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Adirondack Explorer

Tuesday, July 3, 2018

Stabilimenta: Northeastern Spider Silk Web Decoration

When I was little and tagging along when my dad tended his vegetables, I would sometimes find large black and yellow garden spiders. They were beautiful, and I noticed they had a curious trait: they often added a bright white decorative zigzag to their webs. I always wondered why, if a spider web is meant to catch insects unawares, these spiders would go to such effort to make their webs more visible? To answer this question, I recently spoke with Dr. Todd Blackledge, who researches spider silk and the web decorations of garden spiders. Garden spiders spin orb webs – >>More


Tuesday, July 3, 2018

Loon Center to Honor Naturalist Gary Lee

The Adirondack Center for Loon Conservation will present its 2018 Loon Recognition Award to naturalist Gary Lee at the View Arts Center in Old Forge on Friday, July 6, from 5 to 7 pm. The reception will feature a presentation showcasing Gary Lee’s extensive contributions to the conservation of loons in the Adirondacks, as well as live music, hors d’oeuvres, and beverages.  The proceeds will benefit the Center’s loon research, rescues, and conservation projects throughout the Park. A retired NYS DEC Forest Ranger, and avid naturalist, birder, and photographer, Gary Lee lives with his wife of 55 years in Inlet >>More


Tuesday, June 26, 2018

Gregarious Great Blue Herons

Years ago, friends and I spotted a group of huge nests high in the trees along the edge of a large pond: a great blue heron rookery. From across the water (a respectful distance to avoid disturbing the birds), we observed the goings-on through our binoculars. Adult herons flew in and out of the colony, their long necks and heads folded back onto their shoulders in an S-shape, wings beating slowly, long legs trailing behind. As a parent approached its nest, the young stood up eagerly, jostling each other and clamoring for food. Alighting on the stick platform, the adult >>More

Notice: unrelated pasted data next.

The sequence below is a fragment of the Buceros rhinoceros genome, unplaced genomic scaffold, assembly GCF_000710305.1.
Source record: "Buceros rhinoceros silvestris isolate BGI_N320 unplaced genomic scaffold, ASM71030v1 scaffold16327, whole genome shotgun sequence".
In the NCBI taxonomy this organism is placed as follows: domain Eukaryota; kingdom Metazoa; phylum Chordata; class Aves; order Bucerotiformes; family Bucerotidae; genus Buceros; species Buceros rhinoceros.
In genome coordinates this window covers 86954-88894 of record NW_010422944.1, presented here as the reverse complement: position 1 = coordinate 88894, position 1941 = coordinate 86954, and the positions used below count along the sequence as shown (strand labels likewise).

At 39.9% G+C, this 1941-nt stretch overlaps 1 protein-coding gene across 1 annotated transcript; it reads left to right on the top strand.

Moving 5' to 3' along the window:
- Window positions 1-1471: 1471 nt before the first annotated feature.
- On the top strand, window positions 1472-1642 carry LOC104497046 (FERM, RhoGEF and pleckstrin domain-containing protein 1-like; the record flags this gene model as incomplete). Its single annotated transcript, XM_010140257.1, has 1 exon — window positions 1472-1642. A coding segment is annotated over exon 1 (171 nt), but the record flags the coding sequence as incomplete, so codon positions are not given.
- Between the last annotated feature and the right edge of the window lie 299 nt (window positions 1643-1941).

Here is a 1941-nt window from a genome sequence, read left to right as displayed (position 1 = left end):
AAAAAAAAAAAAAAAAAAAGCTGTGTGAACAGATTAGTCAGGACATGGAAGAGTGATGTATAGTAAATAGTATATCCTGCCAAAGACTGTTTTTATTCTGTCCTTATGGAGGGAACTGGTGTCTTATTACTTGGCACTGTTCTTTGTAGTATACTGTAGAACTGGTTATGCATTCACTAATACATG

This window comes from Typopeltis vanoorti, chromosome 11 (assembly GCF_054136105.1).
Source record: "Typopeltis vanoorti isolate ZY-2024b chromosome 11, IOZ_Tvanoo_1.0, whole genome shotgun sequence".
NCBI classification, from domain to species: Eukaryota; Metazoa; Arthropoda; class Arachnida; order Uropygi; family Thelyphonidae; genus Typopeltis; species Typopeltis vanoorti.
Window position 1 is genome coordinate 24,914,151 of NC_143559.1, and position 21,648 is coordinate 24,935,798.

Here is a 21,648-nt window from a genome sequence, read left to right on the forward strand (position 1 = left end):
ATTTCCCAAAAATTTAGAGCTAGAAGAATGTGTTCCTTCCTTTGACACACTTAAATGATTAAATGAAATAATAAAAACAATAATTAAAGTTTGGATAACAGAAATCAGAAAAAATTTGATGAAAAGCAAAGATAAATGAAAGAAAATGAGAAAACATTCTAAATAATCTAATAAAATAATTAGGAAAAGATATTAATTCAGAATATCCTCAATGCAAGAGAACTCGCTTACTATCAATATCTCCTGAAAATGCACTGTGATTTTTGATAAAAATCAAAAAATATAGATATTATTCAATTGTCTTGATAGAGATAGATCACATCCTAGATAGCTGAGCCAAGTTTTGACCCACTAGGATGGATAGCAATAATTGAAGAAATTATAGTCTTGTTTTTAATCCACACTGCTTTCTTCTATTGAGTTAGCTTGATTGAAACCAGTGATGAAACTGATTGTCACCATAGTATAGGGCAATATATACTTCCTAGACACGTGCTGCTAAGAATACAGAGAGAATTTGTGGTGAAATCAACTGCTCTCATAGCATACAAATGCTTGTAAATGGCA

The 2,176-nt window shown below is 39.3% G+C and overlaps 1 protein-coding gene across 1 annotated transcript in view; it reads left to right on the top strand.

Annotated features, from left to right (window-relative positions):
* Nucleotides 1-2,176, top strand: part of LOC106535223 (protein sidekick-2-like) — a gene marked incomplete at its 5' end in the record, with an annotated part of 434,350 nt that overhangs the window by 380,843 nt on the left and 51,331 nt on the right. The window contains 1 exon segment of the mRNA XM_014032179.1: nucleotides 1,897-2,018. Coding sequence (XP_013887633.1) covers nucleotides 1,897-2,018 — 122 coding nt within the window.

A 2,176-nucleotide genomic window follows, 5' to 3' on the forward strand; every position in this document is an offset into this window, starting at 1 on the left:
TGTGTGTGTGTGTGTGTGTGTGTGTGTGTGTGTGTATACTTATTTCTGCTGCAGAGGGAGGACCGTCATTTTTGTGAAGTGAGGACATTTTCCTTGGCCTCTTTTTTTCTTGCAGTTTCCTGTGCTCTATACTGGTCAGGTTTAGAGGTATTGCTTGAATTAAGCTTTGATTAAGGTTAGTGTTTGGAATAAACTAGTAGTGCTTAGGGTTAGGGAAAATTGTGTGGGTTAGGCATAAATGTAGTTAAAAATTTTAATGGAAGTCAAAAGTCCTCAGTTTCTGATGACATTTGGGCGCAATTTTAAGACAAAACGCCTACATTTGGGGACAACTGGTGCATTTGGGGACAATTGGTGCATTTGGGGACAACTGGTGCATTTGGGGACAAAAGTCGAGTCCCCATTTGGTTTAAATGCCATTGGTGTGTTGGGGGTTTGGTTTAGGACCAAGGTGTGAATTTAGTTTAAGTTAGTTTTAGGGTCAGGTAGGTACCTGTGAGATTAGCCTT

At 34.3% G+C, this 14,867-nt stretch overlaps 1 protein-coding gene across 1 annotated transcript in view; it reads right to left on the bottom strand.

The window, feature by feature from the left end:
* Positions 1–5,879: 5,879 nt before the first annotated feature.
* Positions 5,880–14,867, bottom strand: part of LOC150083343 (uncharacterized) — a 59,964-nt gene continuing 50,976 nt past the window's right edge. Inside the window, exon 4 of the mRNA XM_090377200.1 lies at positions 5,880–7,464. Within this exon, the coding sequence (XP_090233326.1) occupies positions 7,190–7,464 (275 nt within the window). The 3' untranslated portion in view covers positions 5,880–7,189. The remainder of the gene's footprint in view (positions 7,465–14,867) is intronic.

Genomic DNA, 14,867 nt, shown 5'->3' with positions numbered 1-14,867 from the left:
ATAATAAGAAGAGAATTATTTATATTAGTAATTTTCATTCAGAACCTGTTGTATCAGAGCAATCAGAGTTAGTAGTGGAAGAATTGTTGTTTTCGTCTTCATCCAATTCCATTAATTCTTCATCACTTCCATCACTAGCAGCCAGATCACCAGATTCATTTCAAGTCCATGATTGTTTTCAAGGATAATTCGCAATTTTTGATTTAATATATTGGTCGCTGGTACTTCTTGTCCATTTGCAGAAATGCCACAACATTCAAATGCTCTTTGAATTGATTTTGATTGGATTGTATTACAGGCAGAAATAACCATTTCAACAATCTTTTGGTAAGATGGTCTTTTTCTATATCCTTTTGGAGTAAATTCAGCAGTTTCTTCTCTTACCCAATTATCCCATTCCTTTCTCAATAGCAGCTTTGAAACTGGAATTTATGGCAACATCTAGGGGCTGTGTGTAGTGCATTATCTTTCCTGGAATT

Monday, June 25, 2018

New Hampshire’s Ancient Volcano

North of Concord and south of the White Mountains is an estate romantically named Castle in the Clouds. Reclining on the patio there on a pleasant spring afternoon, you might enjoy the sun as well as the view. While it’s a beautiful view today, 122 million years ago it would have been a lot more exciting: you would have been staring at an active volcano. Some articles about the Ossipee Mountains compare the former volcano that created them to Mount Vesuvius or Mount Fiji, attributing to it an eruption ten times bigger than Mount St. Helens’ last explosion. Nelson Eby, >>More


Monday, June 25, 2018

LGLC Announces Living Lands Series 2018 Season

The Lake George Land Conservancy (LGLC) is set to kick off its 2018 Living Lands Series on Wednesday, June 27, with “Adirondack Bear Behavior,” presented by DEC Big Game Biologist Jim Stickles. Stickles is one of six different presenters of the LGLC’s annual talk series, which continues each Wednesday evening at 5:30 pm until August 22 at the LGLC office in Bolton Landing (no presentation on July 4th). Sponsored by Stewart’s Shops, the series includes family-friendly presentations, all of which are free and open to the public. Each topic aims to take an exclusive and up-close look at the wildlife >>More


Monday, June 18, 2018

It’s Tick Season: Tips To Avoid Getting Bit